Entropic QuestTom Lichtenberg & John Lichtenberg / Fantasy / Actions & Adventure / Science Fiction
br /> Entropic Quest
by Tom and Johnny Lichtenberg
Copyright 2011 by Tom Lichtenberg
Baudry was notified by squirrel, on what was otherwise just another boring day. He knew he should have been out hunting goals. He was, after all, a Goal Hunter, but he was sick of it. He'd hunted down goals for so long already and the game was going on forever. Of course, it was meant to. That was the whole point of the game - to be endless. Didn't they have all the time in the world? That was another problem.
He'd found himself sitting on the roots of an old gnarled oak tree, staring at the vast green canopy above. He'd been sitting there for hours, with nothing in his mind. He felt the cool breeze on his skin as occasional sunlight filtered through the dense forest. He smelled the dusty duff beneath his feet and heard the chattering of the squirrel before he saw its twitching mouth. It sounded like the usual cluck-cluck-clucking at first and then, as the creature dropped to the ground at his feet, he heard it speaking in his own language.
"The Hidden One calls you to order," the squirrel declared.
"Excuse me?" Baudry blinked a few times, startled but not yet believing his ears. The squirrel remained squatting before him, its large black eyes clearly peering at his own, its whiskers twitching with impatience.
"The Hidden One," the squirrel repeated with impatience in his tone. "Calls you to order."
"What does that even mean?" Baudry asked the beast, though he was pretty sure he already knew. The squirrel began clucking again and, with a distinct sniff, whisked its head about and scampered away.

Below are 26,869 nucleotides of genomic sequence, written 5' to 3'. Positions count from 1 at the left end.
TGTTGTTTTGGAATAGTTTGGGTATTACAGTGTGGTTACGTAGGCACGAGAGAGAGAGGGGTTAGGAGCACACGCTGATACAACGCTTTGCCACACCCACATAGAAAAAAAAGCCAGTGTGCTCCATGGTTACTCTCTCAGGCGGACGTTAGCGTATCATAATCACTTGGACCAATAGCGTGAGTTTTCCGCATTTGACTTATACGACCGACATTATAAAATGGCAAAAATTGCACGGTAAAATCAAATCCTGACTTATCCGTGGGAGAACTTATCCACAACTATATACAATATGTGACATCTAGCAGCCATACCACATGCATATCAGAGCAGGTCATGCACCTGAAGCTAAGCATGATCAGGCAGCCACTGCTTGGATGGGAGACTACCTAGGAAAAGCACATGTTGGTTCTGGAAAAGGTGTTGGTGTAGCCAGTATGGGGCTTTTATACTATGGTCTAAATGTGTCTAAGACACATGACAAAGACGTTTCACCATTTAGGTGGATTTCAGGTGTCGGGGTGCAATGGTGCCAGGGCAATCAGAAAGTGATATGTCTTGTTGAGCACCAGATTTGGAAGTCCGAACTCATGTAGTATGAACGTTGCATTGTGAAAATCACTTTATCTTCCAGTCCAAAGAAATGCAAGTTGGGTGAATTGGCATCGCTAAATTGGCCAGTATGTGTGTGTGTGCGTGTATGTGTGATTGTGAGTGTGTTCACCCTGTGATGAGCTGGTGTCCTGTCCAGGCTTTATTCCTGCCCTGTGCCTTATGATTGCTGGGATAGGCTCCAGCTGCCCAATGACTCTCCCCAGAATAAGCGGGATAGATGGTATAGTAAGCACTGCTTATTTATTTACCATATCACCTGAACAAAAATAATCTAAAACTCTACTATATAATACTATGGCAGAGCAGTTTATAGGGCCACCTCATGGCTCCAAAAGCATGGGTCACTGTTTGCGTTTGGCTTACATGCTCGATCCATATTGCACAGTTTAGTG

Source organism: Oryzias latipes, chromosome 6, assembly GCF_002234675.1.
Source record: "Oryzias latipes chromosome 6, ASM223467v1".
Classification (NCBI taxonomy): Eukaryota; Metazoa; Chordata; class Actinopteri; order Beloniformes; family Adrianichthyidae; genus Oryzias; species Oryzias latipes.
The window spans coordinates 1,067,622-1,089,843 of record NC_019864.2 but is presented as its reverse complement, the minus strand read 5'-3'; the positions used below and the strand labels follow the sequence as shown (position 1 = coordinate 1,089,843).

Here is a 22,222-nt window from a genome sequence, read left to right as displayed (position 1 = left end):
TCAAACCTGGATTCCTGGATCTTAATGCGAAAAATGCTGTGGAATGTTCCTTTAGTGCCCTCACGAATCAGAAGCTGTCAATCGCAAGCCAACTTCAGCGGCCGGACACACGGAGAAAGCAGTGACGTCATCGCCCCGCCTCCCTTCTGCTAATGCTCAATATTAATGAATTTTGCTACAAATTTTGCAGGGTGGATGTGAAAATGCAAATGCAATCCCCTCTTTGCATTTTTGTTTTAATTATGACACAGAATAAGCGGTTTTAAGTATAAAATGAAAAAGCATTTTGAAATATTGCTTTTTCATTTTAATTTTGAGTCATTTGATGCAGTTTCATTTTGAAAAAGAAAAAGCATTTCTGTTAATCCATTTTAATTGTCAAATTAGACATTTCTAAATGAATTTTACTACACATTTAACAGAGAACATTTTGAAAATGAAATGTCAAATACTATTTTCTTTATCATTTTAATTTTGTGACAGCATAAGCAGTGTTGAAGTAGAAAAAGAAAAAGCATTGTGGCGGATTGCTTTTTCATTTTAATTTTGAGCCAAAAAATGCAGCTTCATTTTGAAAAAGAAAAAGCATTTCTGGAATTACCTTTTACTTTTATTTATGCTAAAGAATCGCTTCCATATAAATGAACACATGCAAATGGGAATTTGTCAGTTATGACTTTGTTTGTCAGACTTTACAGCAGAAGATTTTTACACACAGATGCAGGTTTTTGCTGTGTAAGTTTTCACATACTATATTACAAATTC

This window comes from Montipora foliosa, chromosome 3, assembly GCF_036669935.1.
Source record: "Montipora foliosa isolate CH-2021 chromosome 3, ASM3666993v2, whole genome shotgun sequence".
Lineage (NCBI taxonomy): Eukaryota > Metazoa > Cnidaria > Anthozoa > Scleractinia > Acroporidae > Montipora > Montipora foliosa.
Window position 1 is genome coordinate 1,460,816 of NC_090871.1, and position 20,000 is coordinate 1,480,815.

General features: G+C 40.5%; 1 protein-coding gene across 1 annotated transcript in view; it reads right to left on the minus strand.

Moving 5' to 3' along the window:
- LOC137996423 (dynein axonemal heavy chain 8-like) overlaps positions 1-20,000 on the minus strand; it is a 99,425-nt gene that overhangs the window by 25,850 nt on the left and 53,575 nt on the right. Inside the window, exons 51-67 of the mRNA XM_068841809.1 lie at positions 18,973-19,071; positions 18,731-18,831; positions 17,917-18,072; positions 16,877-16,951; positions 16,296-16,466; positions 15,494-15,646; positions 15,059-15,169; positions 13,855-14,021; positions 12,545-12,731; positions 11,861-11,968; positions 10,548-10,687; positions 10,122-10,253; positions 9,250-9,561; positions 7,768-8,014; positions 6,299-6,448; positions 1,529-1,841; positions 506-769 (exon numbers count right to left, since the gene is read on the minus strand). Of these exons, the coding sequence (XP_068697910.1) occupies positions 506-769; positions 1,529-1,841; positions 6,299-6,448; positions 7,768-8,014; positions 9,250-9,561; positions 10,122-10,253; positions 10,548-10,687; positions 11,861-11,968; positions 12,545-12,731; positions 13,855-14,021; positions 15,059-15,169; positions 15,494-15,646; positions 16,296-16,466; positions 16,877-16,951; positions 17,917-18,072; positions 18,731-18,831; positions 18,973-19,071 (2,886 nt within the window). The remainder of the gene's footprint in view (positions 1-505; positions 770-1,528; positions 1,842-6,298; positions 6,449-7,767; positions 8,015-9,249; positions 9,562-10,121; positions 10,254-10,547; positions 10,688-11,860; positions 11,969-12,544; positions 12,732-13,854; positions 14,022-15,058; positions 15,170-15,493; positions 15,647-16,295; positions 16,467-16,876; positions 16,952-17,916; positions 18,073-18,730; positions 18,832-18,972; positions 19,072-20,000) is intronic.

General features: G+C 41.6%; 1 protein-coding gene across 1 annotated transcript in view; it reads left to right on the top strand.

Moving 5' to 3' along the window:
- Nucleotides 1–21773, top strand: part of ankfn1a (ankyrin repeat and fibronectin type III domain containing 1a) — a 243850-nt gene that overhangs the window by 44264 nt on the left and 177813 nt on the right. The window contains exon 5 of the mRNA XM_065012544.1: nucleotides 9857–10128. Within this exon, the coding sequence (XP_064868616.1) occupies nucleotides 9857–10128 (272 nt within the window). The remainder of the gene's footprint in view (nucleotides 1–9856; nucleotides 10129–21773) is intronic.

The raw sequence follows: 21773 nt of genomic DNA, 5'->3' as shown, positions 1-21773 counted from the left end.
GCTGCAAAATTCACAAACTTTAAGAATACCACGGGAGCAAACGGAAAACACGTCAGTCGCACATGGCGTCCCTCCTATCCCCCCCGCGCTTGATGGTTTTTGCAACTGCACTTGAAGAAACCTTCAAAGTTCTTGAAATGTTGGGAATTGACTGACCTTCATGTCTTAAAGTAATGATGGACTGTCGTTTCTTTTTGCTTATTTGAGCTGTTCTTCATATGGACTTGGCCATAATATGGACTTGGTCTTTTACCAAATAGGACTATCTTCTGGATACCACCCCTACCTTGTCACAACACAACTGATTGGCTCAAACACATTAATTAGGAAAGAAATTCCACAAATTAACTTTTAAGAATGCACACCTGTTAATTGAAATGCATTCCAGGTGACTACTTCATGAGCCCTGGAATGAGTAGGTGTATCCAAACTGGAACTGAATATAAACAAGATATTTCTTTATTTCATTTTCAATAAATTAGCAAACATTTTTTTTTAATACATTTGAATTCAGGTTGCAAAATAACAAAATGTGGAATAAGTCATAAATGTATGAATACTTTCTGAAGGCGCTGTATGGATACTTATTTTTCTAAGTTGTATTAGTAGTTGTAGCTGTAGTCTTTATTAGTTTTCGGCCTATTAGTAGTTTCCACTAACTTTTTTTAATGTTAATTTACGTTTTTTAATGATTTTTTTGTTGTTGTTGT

"To order," Baudry repeated to himself. "It can only be one thing, and yet," he mused, The Hidden One had never yet called anyone to order, as far as he knew. It was only a rumor, a vague superstition that there even was such a being as The Hidden One, and that when she called someone to order, the lucky recipient of that invitation had better make haste and report immediately to The Particular Tree in the center of the Canopus Forest. It would be a bit of a journey, Baudry reflected, casually mapping the entire trip in his mind. He knew the forest as well as anyone, probably as well as anyone could. He'd been hunting goals in it for years by now. Too many years. Far too many in fact. Baudry rose to his feet and decided he might as well begin right away. There was nothing else he had to do. No one he had to inform, and he might even pick out a few goals along the way.
The game had many names - the most popular was Mind Ball, but it was typically referred to merely as 'the game' - and was currently in its seventh season. This number was purely arbitrary. A season ended more or less by accident, when enough participants decided that it would. There were no official winners. Some Strikers scored more points than others. Some Saviors prevented more from being scored. There were varying degrees of success among the more modest ranks of Smackers, Goal Hunters and Ball Gatherers. The Flower Pickers were supposed to run out of petals, signifying a victory, but often the flowers selected had so many petals it was practically impossible to pluck them all.